Mild Magic – day 5

Yet more ticks from Mild Magic 2012, Stockport and Manchester CAMRA’s annual effort to promote mild, concentrating this time on the Stockport end of things. (Here’s the map.)

The first thing that struck me about Stockport was how close together the pubs are; I got round the Swan with Two Necks, the Tiviot, the Baker’s Vaults and the Arden Arms in 45 minutes flat. All four of them served Robinson’s 1892, the beer formerly known as Hatter’s – and, like its Hyde’s near-namesake, now sold without any reference to the word ‘mild’. (This is quite a new development; the landlady in the Tiviot told me the pump clip had been changed the previous day.) It’s not the most exciting beer – nor indeed should it be – but as a bitterish light mild it’s a nice drop. As for the pubs, the Swan’s a nice big multi-room old-style pub and served the nicest beer of the four. The Tiviot was a close second on both counts. The Baker’s Vaults is a rock’n’roll toilet; definite pitch for a particular clientele, beer not great. As for the Arden, the beer was OK (I was very tempted by the Black Beauty but stuck to the 1892); the pub was nice enough, but it has a very strong food orientation these days – I was even greeted by the landlord as I stood at the bar, the assumption apparently being that anyone on their feet must be waiting to “be seated”. My food needs had already been taken care of – passing Titterton’s I’d picked up a roast pork barm for my lunch and a “Stockport beef pie” for Ron – so I stood at the bar and drank up. Another time I might come to the Robinson’s pubs a bit later in the day and stretch to a second half, perhaps even the Old Tom (which all four pubs had on draught, and which is, after all, one of my favourite beers in the world). As it was, a half of 1892 (a 946?) was the order of the day.

It is a truth universally acknowledged that a man who has sunk two pints of Robinson’s light mild must be on the lookout for something more interesting, and I found it at the Railway in Portwood (otherwise known as “that parade of shops on the other side of the main road from the retail park”). I’d never been there before, but will almost certainly make the trip again in future; it’s a comfortable, pubby pub with a remarkable range of beer, including several from Outstanding (no bad thing). I went for a half of Kelham Island‘s rather cumbersomely-named There’s a ghost in my house, a rich, malty, porter-y dark mild. Then I went for Outstanding’s Standing Out – summed up by Darren a bit back as “a really good mid-strength pale ale”.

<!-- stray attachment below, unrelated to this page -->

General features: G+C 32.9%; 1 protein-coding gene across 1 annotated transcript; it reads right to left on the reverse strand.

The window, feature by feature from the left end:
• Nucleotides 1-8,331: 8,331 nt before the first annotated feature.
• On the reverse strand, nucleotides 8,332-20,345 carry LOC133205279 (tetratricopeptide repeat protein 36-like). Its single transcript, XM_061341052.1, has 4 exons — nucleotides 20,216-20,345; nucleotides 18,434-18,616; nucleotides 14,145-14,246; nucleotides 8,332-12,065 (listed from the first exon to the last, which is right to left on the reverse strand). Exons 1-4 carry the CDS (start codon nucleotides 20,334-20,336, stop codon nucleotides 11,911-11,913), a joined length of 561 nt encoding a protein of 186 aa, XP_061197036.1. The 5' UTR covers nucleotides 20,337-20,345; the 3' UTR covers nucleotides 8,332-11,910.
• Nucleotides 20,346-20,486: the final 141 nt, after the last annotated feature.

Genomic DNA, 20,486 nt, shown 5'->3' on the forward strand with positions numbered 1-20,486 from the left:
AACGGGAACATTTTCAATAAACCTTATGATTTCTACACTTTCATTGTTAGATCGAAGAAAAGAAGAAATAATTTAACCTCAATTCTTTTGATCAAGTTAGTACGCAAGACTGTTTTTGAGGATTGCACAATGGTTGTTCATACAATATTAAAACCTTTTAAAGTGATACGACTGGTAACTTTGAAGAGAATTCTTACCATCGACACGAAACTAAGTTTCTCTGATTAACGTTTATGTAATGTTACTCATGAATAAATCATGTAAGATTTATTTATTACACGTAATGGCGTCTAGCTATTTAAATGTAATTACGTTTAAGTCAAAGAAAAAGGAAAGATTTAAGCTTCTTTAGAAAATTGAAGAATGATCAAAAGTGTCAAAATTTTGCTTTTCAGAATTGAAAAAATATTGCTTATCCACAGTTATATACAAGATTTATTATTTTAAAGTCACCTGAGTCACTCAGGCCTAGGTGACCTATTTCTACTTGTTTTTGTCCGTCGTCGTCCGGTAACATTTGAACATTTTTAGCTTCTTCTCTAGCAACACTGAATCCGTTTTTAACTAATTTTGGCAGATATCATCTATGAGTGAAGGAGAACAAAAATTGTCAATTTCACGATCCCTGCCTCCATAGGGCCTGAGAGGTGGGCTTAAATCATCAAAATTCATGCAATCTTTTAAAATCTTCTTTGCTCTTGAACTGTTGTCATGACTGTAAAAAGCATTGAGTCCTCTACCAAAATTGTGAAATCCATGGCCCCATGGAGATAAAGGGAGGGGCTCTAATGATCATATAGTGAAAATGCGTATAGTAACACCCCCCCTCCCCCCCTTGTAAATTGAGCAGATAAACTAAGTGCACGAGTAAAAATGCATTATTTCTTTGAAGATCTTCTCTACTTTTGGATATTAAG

After a quick walk back into the centre of Stockport, I headed up Wellington Rd. The blackboard outside the Magnet looked mightily impressive, so I decided to hit the Railway first and finish off there. The Railway had four beers on, mostly from brewers I wasn’t familiar with, and none of them milds. The barman signed my card for me anyway and served me a half of the oddly-named Geeves Bow Hauler. You know what I said yesterday about some beers being citrussy (or Citra-y) but not thin and astringent? This isn’t one of those: a big grapefruit-juice attack, with nothing behind it but a bitter hop finish. I really enjoyed it. I drank it slowly, silently lamenting all the times in the past that I’d drunk beers like this and hated them – what a waste.

The Magnet, like the Railway, is an old-style lounge-and-public pub having a new lease of life as a multi-beer outlet. Unlike the Railway, they had a mild on (Great Heck Dave – yes, that is what it’s called); they had stickers (the barmaid offered me one without me having to ask); and they had a huge range of beer. There wasn’t anything I really fancied, though – it’s odd how that happens sometimes. I stuck with my Dave – a sweetish dark mild with bitter caramel overtones.

I ended up at the Crown, as you do; I could happily have spent all afternoon there (or in the Railway in Portwood, for that matter). Pictish Black Diamond is an oddly light-tasting dark mild – in a bad light it could pass for a dark bitter. Ayr Jolly Beggars is a very nice, full-bodied amber ale. And SWB Barista is a 5.5% ‘espresso stout’, which I’d had before and couldn’t bring myself to resist. It was also the most expensive beer I bought all day, at an eye-watering £1.30 for a half. Drinking in Stockport isn’t going to break the bank.

A good trip out – and that makes it 39 ticks down, 9 to go.

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4 Comments

  1. pubcurmudgeon
    Posted 10 May, 2012 at 11:15 pm | Permalink | Reply

    Sorry to seem to be carping again, but the Swan with Two Necks is a pretty tiny pub, and certainly not “a nice big multi-room old-style pub”.

    A classic National Inventory pub, though.

    • Phil
      Posted 11 May, 2012 at 6:32 am | Permalink | Reply

      Perhaps I was mentally comparing with the Grey Horse!

      I’m sticking with ‘nice’, ‘old-style’ and ‘multi-room’.

  2. dtfolkale
    Posted 11 May, 2012 at 7:00 am | Permalink | Reply

    What did you think of the Standing Out yourself, then?

    • Phil
      Posted 11 May, 2012 at 8:55 am | Permalink | Reply

      Um… I know I liked it, and I remember it being in the pale ale area, but beyond that I couldn’t remember anything about what it tasted like – which is why I borrowed your write-up!

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